NEWPORT–The Community Collaborative Rain, Hail, and Snow network is seeking volunteer weather observers across coastal North Carolina and especially rural areas and the coast.
CoCoRaHS, (pronounced KO-ko-rozz), established in 1998, is a grassroots volunteer network of thousands of backyard weather observers of all ages and backgrounds who measure and map precipitation (rain, hail and snow) in their local communities.
After big events like January’s winter storms and past hurricanes (Matthew, Hermine, Irene), reports from CoCoRaHS volunteers become a part of the local weather history.
Volunteers must use an official four-inch plastic rain gauge, purchased through the website for about $31 plus shipping, and are required to take a simple training module online and use the CoCoRaHS website to submit their reports.
For details, click on the “Join CoCoRaHS” emblem on the upper right side of the main website.
The website contains a list of current training sessions in local areas, or training can be done online.
Observations are immediately available on the website for the public to view, said David Glenn, CoCoRaHS state co-coordinator and meteorologist with the National Weather Service in Newport/Morehead City.
The process takes only five minutes a day, but the impact to the community is tenfold: By providing high quality, accurate measurements, the observers supplement existing networks and provide useful data to scientists, resource managers and decision makers.
Glenn said volunteers are especially needed in rural locations, areas of higher terrain, and areas near the coast.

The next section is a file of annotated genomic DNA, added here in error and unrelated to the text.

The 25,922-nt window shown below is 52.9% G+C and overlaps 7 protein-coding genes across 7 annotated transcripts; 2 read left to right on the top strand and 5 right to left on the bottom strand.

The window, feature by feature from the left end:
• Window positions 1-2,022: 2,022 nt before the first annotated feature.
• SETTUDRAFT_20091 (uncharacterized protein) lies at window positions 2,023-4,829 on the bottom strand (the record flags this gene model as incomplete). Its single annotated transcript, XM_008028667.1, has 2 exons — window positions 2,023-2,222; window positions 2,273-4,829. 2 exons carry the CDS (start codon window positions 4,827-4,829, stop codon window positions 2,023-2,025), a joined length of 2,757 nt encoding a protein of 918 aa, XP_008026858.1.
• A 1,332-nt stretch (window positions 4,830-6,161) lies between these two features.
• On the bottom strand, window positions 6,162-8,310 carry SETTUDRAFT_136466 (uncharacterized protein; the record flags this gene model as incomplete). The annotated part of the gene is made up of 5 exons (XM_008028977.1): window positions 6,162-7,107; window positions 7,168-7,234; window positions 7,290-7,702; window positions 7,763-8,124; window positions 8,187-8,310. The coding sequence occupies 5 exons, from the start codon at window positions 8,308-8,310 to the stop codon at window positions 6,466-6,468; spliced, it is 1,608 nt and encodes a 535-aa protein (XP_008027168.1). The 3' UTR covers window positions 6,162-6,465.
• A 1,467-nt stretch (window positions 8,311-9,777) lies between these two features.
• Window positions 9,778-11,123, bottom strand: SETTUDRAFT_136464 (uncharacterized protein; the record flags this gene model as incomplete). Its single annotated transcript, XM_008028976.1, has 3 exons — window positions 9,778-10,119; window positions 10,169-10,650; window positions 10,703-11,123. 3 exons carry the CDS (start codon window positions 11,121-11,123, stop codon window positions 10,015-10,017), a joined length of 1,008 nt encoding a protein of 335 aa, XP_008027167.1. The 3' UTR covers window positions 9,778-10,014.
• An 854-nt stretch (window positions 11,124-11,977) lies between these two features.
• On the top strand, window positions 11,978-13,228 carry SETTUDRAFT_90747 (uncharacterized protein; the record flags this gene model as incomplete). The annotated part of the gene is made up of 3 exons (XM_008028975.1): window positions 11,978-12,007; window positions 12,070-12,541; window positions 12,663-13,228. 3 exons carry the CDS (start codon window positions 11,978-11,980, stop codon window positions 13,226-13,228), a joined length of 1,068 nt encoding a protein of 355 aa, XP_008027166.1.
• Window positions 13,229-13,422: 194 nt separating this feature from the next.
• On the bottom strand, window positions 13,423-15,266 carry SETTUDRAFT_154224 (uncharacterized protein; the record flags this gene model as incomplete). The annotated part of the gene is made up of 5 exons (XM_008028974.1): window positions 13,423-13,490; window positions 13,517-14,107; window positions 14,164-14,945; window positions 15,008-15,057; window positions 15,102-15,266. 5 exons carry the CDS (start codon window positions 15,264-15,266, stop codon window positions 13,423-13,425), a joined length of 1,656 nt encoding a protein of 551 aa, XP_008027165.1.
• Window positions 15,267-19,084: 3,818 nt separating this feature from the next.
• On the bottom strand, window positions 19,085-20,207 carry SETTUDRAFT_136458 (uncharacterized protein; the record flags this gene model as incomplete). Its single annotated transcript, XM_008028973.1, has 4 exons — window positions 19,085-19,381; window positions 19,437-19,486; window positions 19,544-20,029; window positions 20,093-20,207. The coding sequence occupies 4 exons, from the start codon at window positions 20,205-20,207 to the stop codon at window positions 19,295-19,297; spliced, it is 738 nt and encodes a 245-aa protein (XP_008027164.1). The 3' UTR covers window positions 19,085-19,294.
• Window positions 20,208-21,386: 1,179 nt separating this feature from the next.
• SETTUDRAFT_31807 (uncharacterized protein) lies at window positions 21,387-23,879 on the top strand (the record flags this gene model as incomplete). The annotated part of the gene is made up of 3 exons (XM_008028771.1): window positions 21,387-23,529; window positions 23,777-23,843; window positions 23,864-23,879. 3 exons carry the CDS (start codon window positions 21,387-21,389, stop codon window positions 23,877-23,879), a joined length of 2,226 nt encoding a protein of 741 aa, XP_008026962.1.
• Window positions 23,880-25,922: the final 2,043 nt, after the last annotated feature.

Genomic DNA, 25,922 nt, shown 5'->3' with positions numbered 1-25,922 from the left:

“A benefit of the program to the National Weather Service is the ability to receive timely reports of significant weather (hail, intense rainfall, or localized flooding) from CoCoRaHS observers that can assist forecasters in issuing and verifying warnings for severe thunderstorms,” he said.
“Monitoring weather and climate conditions in North Carolina is no easy feat,” said Heather Dinon Aldridge, assistant state climatologist and interim assistant director of the State Climate Office, based at North Carolina State University. “CoCoRaHS volunteers help by painting a better picture of precipitation patterns across North Carolina, filling in data gaps where there are no nearby stations.”
CoCoRaHS came about as a result of a devastating flash flood that hit Fort Collins, Colorado, in July 1997. A local severe thunderstorm dumped over a foot of rain in several hours while other portions of the city had only modest rainfall. The ensuing flood caught many by surprise and caused $200 million in damages.
North Carolina became the twenty-first state to establish the CoCoRaHS program in 2007, and by 2010, the CoCoRaHS network had reached all 50 states with nearly 10,000 observations being reported each day.
CoCoRaHS North Carolina can also be reached on Facebook and Twitter.